Gambling is an addiction and can be a very serious addiction. One of the biggest myths of compulsive gambling is that the only dangers of gambling are financial, and because of that it’s not seen to be as ‘dangerous’ as doing hard drugs. In reality, the effects of compulsive gambling can be just as devastating.
It is important to know that compulsive gambling often presents with other disorders such as bi-polar, anxiety, or depression. Someone who is experiencing compulsive gambling issues might also need to work on sorting out any other health issues to really address the root of the issues, and that’s one of the benefits of seeking addiction treatment for gambling.
The truth about gambling is that it’s often the same as using drugs or alcohol. It creates a sense of euphoria that a person wants to chase again and again. Eventually a compulsive gambler will become tolerant to the thrill of the win but will continue gambling to win more money or to win back the money that they have already lost.
When gambling disorders go untreated there can be some very serious consequences.
Gambling Addiction Stats
- The likelihood of developing a gambling addiction increases 23-fold for people affected by alcohol use disorders
- Over 80% of American adults gamble on a yearly basis
- 3-5 gamblers out of every hundred struggles with a gambling problem
- In America, that’s about 2.5 million adults suffering from compulsive gambling, and 3 million considered problem gamblers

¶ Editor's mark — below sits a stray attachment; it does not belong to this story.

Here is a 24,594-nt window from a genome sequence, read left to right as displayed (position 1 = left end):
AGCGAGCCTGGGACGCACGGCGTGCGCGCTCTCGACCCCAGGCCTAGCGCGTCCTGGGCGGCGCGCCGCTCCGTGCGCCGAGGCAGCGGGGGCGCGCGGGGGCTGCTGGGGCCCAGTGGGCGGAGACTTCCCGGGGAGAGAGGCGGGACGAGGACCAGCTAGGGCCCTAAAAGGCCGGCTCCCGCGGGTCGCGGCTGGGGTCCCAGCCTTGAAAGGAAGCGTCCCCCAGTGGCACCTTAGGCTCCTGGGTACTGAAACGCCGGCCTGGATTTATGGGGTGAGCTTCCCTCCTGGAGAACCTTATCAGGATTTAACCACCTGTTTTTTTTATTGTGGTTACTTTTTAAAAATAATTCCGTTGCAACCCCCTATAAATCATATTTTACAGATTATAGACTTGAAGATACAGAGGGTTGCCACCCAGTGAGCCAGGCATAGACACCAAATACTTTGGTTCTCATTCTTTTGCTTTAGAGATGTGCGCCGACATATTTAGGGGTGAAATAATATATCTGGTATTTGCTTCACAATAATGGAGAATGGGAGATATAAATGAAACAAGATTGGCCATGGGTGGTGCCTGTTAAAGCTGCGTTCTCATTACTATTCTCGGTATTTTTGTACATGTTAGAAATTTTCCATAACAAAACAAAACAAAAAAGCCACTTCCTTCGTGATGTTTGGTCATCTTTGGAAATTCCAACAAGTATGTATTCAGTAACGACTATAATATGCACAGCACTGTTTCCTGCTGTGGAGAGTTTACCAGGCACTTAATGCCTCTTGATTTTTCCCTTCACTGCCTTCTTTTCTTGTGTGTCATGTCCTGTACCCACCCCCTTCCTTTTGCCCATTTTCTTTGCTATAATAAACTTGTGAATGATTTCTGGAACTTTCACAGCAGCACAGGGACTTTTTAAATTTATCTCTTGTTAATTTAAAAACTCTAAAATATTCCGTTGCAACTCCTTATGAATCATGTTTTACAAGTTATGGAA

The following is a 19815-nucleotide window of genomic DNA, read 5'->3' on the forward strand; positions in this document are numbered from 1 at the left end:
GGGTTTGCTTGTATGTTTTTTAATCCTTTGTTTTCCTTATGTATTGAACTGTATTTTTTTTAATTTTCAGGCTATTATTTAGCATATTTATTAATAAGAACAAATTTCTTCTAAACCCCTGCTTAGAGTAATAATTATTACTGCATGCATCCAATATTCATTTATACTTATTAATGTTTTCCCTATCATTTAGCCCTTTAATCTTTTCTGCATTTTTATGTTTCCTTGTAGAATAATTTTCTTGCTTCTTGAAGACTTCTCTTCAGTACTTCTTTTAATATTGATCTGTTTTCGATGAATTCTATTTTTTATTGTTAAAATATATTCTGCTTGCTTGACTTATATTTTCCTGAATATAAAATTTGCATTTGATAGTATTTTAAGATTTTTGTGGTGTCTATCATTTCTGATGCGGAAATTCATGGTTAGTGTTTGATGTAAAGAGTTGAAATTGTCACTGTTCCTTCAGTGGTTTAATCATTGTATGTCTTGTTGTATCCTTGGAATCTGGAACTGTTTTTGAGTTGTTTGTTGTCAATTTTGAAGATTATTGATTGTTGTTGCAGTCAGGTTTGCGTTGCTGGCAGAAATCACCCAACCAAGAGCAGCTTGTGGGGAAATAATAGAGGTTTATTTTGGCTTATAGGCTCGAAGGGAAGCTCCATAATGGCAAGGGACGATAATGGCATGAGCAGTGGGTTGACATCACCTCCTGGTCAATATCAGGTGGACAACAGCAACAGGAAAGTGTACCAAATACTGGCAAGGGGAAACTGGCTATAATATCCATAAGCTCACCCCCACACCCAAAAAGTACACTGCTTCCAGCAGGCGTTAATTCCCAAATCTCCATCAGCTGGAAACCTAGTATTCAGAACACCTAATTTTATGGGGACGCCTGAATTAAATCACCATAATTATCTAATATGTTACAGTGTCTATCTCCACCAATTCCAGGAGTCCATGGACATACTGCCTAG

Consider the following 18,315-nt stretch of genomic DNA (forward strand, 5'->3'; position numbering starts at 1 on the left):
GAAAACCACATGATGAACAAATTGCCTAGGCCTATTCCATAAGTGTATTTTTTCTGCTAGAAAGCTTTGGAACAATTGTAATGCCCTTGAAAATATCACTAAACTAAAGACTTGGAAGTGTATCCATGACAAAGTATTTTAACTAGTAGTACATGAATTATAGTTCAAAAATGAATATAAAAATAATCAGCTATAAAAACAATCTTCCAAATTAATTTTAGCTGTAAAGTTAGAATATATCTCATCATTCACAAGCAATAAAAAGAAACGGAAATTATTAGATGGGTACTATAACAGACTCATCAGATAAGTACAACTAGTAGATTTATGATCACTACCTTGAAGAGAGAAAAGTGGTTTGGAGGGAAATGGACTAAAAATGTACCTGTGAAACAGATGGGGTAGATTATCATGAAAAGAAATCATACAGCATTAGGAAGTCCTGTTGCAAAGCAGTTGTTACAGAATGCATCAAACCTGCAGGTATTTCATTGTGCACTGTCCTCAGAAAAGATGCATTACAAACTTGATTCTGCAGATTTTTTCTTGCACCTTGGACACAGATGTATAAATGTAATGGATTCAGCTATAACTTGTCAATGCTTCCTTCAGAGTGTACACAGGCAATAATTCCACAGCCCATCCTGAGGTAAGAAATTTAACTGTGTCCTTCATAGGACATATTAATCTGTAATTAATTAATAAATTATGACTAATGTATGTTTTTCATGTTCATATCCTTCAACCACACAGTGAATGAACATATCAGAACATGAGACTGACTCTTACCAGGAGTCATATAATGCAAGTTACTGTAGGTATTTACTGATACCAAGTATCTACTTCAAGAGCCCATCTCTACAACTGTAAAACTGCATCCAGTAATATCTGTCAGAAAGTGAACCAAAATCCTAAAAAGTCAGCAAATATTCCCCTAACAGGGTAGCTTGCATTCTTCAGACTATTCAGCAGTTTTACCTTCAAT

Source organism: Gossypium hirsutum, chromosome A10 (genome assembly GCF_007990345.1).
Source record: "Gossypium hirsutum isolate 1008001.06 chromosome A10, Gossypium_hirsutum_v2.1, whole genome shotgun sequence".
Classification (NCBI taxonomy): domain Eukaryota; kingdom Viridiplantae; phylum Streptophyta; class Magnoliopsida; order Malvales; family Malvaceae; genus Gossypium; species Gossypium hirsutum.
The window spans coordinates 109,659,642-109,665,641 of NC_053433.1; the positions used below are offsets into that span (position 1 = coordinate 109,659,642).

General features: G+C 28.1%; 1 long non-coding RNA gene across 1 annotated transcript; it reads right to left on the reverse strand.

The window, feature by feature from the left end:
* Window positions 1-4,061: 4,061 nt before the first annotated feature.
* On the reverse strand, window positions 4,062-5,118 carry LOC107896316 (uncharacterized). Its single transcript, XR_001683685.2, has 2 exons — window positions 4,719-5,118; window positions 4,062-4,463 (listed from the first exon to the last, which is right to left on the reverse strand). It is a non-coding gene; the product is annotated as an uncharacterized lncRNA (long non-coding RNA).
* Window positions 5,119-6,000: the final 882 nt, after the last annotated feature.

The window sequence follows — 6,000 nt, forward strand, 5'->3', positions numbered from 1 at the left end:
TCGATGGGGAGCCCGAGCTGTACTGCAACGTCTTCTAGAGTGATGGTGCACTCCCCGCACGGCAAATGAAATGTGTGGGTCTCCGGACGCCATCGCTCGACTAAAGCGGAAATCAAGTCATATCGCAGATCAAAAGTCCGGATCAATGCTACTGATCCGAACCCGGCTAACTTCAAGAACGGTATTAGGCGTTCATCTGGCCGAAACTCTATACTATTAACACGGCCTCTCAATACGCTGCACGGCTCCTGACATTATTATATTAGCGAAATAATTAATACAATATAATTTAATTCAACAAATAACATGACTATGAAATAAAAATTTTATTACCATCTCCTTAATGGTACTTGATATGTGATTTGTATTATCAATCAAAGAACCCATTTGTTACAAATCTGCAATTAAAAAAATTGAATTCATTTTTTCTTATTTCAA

- The average debt generated by a man addicted to gambling is between $55,000 and $90,000. Women gamblers average $15,000 of debt.
- 90% of those suffering from gambling addiction withdraw cash advances from their personal credit cards to gamble.
- Only about half the money wagered in casinos are funds physically brought onto the premises. The rest is borrowed.
When your gambling starts to push other parts of your life to the backburner, you risk losing more than just money. If you are preoccupied with or feel an urge to gamble frequently, you may have a gambling addiction. Some of the things you can lose if you don’t deal with your gambling addiction include:
- Friends & family - the divorce rate for problem gamblers is twice the rate of non-gamblers.
- Money - More than 20% of compulsive gamblers end up filing for bankruptcy because of gambling losses.
- School & Career - An estimated 50% of those affected by gambling problems commit crimes in order to support their addiction.
- Their Lives - 1 in 5 addicted gamblers attempt suicide. That’s 20 times the rate of non-gamblers.
Many gambling addictions begin with the compulsive gambler trying to win back money that they have lost, but studies have shown that even if their financial problems were settled, the compulsive gambler would continue to gamble.
If you or someone you love is struggling with compulsive gambling, seek help today.